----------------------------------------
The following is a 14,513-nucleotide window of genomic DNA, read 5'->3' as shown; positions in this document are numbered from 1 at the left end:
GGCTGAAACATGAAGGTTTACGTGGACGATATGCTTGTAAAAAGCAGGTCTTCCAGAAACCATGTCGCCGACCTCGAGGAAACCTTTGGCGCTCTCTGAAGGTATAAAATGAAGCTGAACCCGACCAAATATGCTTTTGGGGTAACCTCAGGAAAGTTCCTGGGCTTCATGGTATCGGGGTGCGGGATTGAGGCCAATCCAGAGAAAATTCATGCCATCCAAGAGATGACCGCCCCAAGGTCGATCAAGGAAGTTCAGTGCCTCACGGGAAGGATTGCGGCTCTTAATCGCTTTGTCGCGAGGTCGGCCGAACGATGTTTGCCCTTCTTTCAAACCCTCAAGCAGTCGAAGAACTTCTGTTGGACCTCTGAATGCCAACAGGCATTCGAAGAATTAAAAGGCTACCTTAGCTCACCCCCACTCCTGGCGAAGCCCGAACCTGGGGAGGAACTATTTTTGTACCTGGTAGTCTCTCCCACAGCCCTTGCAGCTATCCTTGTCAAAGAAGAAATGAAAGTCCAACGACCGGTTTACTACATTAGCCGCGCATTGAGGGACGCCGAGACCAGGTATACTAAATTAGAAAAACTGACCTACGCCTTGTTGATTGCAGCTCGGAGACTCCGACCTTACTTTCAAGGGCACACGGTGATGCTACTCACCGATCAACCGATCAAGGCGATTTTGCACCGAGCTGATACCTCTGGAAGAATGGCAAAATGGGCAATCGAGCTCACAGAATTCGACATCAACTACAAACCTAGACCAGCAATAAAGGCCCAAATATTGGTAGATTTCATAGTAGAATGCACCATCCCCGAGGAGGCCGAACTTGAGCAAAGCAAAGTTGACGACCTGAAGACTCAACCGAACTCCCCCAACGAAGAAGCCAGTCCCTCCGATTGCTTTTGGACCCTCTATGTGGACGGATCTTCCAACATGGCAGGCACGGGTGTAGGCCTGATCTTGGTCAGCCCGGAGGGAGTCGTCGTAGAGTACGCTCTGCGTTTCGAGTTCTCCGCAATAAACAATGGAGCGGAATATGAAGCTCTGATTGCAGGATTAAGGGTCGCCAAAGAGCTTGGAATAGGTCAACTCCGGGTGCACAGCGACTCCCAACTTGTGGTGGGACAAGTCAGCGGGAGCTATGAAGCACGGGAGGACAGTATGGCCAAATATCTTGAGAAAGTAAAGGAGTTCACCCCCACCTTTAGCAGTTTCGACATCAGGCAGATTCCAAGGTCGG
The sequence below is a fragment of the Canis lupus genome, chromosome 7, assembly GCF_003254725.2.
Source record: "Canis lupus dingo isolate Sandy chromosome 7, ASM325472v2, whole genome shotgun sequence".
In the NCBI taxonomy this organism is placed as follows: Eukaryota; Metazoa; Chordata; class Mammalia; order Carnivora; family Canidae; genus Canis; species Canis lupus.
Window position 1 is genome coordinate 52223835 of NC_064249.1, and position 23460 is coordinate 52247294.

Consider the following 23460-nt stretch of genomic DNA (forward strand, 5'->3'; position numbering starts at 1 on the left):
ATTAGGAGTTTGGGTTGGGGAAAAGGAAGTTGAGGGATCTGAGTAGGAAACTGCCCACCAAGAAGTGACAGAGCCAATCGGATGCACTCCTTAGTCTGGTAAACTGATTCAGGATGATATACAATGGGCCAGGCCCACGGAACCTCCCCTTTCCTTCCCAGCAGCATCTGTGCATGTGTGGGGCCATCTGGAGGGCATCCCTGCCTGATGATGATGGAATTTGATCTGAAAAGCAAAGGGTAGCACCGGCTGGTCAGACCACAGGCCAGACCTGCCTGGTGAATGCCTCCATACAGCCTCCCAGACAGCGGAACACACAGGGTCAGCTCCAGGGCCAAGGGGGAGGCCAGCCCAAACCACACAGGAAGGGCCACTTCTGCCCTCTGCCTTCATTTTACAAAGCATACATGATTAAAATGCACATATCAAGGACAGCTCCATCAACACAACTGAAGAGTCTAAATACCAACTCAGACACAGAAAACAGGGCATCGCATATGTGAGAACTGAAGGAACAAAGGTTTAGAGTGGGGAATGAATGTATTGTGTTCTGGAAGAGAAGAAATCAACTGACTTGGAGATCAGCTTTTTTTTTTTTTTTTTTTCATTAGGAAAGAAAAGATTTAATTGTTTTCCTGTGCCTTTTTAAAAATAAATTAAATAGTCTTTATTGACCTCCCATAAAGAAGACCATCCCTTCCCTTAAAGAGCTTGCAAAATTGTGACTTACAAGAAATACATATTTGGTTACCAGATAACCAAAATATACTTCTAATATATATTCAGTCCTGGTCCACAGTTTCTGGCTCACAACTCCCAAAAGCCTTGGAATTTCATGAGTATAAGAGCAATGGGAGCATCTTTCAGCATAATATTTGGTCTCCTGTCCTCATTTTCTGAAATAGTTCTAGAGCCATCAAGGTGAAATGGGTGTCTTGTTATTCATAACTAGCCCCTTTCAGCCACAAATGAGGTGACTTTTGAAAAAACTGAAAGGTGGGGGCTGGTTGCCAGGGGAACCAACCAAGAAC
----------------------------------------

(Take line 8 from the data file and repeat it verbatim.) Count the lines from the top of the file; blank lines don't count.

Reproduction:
ATTAGGAGTTTGGGTTGGGGAAAAGGAAGTTGAGGGATCTGAGTAGGAAACTGCCCACCAAGAAGTGACAGAGCCAATCGGATGCACTCCTTAGTCTGGTAAACTGATTCAGGATGATATACAATGGGCCAGGCCCACGGAACCTCCCCTTTCCTTCCCAGCAGCATCTGTGCATGTGTGGGGCCATCTGGAGGGCATCCCTGCCTGATGATGATGGAATTTGATCTGAAAAGCAAAGGGTAGCACCGGCTGGTCAGACCACAGGCCAGACCTGCCTGGTGAATGCCTCCATACAGCCTCCCAGACAGCGGAACACACAGGGTCAGCTCCAGGGCCAAGGGGGAGGCCAGCCCAAACCACACAGGAAGGGCCACTTCTGCCCTCTGCCTTCATTTTACAAAGCATACATGATTAAAATGCACATATCAAGGACAGCTCCATCAACACAACTGAAGAGTCTAAATACCAACTCAGACACAGAAAACAGGGCATCGCATATGTGAGAACTGAAGGAACAAAGGTTTAGAGTGGGGAATGAATGTATTGTGTTCTGGAAGAGAAGAAATCAACTGACTTGGAGATCAGCTTTTTTTTTTTTTTTTTTTCATTAGGAAAGAAAAGATTTAATTGTTTTCCTGTGCCTTTTTAAAAATAAATTAAATAGTCTTTATTGACCTCCCATAAAGAAGACCATCCCTTCCCTTAAAGAGCTTGCAAAATTGTGACTTACAAGAAATACATATTTGGTTACCAGATAACCAAAATATACTTCTAATATATATTCAGTCCTGGTCCACAGTTTCTGGCTCACAACTCCCAAAAGCCTTGGAATTTCATGAGTATAAGAGCAATGGGAGCATCTTTCAGCATAATATTTGGTCTCCTGTCCTCATTTTCTGAAATAGTTCTAGAGCCATCAAGGTGAAATGGGTGTCTTGTTATTCATAACTAGCCCCTTTCAGCCACAAATGAGGTGACTTTTGAAAAAACTGAAAGGTGGGGGCTGGTTGCCAGGGGAACCAACCAAGAAC